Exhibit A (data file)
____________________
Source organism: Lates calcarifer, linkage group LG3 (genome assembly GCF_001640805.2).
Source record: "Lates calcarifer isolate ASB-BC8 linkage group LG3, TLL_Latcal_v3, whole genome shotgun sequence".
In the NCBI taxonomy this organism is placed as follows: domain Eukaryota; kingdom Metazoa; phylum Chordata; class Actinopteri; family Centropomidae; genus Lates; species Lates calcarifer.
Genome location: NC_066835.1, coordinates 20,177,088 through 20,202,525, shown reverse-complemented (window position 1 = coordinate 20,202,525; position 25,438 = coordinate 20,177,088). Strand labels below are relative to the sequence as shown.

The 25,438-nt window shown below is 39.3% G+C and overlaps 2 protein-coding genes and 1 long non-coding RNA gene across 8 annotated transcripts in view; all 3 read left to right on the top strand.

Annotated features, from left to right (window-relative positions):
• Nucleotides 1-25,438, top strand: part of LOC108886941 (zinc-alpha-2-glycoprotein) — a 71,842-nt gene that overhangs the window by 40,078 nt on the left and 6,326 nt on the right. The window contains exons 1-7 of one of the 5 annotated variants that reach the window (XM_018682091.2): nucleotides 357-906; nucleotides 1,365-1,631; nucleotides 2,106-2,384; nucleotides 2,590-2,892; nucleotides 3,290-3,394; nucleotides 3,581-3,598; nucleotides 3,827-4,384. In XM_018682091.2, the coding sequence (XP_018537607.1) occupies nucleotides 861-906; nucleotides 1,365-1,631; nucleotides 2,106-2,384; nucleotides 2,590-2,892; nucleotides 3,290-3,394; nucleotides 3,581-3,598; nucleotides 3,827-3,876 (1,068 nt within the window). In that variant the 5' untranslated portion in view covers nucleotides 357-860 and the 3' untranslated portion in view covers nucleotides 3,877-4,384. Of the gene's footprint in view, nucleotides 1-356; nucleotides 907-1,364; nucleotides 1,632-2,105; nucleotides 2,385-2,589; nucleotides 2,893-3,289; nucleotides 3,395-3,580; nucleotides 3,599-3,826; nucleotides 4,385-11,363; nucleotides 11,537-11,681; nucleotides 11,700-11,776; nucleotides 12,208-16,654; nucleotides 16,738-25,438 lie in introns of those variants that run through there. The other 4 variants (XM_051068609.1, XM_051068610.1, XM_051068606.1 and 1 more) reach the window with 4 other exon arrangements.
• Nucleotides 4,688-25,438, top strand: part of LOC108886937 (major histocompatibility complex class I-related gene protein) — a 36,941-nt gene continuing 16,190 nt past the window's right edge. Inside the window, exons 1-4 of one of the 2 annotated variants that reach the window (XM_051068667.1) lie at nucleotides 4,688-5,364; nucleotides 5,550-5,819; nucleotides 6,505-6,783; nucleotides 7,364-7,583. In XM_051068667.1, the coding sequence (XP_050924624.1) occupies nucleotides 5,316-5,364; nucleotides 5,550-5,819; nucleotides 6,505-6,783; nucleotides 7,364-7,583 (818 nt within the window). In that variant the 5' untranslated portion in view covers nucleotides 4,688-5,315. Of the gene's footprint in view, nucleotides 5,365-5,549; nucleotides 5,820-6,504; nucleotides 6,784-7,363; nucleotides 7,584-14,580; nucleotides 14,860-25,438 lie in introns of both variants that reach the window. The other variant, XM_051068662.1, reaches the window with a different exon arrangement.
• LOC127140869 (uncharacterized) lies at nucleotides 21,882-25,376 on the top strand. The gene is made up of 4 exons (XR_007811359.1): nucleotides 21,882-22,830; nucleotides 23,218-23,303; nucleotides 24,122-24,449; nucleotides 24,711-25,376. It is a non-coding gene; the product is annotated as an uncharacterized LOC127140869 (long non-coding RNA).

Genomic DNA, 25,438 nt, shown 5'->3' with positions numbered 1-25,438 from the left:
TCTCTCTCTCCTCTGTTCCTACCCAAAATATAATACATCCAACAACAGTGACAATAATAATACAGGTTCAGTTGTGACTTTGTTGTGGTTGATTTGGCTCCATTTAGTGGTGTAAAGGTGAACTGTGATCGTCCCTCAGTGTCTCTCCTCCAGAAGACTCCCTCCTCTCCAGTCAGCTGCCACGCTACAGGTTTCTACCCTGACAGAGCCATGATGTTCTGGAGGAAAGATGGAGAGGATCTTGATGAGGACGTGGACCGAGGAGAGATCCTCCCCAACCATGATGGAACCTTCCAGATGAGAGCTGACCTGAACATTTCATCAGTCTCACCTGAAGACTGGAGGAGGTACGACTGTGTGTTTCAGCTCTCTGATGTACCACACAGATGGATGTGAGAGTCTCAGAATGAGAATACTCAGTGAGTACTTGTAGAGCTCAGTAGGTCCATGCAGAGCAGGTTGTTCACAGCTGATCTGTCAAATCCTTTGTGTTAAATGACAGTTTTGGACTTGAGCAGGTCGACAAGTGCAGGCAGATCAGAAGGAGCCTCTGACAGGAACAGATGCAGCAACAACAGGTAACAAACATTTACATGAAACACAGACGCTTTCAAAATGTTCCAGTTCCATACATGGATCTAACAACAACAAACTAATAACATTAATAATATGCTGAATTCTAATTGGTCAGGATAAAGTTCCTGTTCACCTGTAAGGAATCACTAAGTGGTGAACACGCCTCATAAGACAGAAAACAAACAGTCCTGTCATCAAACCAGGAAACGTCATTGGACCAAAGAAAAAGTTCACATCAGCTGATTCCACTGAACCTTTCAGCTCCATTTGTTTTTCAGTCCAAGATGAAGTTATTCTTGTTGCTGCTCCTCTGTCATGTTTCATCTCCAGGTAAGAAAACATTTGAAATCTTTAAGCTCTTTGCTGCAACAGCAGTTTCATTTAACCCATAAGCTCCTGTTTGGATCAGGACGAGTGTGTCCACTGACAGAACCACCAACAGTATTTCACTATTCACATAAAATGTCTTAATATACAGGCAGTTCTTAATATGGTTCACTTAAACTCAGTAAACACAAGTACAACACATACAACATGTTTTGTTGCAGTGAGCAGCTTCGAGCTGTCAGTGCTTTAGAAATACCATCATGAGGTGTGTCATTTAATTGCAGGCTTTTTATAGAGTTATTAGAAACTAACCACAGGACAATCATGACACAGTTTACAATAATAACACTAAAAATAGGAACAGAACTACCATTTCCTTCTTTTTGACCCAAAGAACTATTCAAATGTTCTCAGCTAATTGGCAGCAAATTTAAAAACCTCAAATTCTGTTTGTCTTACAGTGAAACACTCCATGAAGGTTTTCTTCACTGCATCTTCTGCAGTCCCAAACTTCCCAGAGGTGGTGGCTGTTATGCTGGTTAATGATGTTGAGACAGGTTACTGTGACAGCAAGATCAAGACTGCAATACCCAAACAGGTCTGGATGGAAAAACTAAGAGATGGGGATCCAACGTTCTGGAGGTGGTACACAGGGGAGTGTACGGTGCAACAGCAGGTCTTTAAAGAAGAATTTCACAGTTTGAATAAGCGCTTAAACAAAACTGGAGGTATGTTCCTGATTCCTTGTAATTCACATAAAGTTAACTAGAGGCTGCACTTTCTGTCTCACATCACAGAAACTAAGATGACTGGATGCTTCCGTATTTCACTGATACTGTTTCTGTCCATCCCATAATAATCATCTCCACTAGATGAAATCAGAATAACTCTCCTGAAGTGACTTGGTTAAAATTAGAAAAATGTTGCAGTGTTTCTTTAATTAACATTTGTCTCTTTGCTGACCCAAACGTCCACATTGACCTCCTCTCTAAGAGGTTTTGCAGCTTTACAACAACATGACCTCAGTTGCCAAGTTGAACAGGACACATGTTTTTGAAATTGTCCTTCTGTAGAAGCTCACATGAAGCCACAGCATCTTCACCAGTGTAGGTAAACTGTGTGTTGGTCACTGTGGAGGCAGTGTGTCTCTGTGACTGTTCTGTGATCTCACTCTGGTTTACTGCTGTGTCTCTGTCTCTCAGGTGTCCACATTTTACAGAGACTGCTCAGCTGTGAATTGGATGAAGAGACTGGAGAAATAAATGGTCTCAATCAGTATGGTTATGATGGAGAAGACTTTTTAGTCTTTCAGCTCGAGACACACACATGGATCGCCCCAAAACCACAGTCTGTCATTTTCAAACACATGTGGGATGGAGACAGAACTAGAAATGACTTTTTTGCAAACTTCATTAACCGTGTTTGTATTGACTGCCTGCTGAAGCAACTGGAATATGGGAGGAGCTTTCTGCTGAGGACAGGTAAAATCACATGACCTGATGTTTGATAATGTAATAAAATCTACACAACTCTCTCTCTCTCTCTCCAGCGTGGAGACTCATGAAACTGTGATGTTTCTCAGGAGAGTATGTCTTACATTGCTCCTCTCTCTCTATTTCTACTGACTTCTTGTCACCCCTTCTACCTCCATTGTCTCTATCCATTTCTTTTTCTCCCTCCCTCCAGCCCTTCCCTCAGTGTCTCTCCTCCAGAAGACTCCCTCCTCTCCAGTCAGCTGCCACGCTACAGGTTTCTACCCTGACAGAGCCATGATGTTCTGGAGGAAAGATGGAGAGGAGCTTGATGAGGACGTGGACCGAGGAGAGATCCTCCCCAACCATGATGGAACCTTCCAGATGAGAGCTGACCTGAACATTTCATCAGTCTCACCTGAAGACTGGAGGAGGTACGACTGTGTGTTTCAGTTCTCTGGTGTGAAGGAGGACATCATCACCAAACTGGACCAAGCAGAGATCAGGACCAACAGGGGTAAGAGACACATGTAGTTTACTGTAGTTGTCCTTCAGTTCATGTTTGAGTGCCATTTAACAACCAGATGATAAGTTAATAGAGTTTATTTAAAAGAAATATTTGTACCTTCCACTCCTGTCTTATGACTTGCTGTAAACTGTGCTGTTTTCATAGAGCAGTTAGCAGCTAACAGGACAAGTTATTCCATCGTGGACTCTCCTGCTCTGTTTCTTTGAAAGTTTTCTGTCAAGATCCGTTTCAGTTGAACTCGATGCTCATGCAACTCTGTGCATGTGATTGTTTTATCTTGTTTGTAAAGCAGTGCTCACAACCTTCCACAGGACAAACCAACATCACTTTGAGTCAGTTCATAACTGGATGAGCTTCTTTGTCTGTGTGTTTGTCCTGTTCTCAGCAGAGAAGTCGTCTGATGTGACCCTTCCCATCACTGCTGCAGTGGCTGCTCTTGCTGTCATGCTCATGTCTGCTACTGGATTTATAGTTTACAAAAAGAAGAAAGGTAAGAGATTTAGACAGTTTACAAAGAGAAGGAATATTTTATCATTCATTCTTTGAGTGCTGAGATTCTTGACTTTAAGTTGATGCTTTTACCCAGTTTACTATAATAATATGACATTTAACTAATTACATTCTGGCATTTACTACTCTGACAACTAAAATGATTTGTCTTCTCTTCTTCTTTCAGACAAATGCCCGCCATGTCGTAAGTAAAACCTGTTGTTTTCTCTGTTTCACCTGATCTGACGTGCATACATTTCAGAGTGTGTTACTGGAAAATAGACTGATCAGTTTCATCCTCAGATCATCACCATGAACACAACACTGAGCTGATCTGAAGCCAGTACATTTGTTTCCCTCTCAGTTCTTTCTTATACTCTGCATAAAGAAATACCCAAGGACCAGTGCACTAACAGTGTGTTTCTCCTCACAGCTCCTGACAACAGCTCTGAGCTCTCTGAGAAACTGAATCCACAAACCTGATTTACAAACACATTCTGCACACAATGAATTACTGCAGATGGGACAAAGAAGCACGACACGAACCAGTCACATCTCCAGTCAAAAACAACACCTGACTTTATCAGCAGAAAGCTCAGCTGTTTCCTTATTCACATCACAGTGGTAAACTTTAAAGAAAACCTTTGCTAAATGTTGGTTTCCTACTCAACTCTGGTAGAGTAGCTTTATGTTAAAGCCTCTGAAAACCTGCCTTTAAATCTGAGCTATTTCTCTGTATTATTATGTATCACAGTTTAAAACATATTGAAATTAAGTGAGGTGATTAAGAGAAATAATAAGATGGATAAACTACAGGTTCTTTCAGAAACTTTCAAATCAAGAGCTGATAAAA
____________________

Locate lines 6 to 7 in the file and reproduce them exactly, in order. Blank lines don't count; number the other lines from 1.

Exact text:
Annotated features, from left to right (window-relative positions):
• Nucleotides 1-25,438, top strand: part of LOC108886941 (zinc-alpha-2-glycoprotein) — a 71,842-nt gene that overhangs the window by 40,078 nt on the left and 6,326 nt on the right. The window contains exons 1-7 of one of the 5 annotated variants that reach the window (XM_018682091.2): nucleotides 357-906; nucleotides 1,365-1,631; nucleotides 2,106-2,384; nucleotides 2,590-2,892; nucleotides 3,290-3,394; nucleotides 3,581-3,598; nucleotides 3,827-4,384. In XM_018682091.2, the coding sequence (XP_018537607.1) occupies nucleotides 861-906; nucleotides 1,365-1,631; nucleotides 2,106-2,384; nucleotides 2,590-2,892; nucleotides 3,290-3,394; nucleotides 3,581-3,598; nucleotides 3,827-3,876 (1,068 nt within the window). In that variant the 5' untranslated portion in view covers nucleotides 357-860 and the 3' untranslated portion in view covers nucleotides 3,877-4,384. Of the gene's footprint in view, nucleotides 1-356; nucleotides 907-1,364; nucleotides 1,632-2,105; nucleotides 2,385-2,589; nucleotides 2,893-3,289; nucleotides 3,395-3,580; nucleotides 3,599-3,826; nucleotides 4,385-11,363; nucleotides 11,537-11,681; nucleotides 11,700-11,776; nucleotides 12,208-16,654; nucleotides 16,738-25,438 lie in introns of those variants that run through there. The other 4 variants (XM_051068609.1, XM_051068610.1, XM_051068606.1 and 1 more) reach the window with 4 other exon arrangements.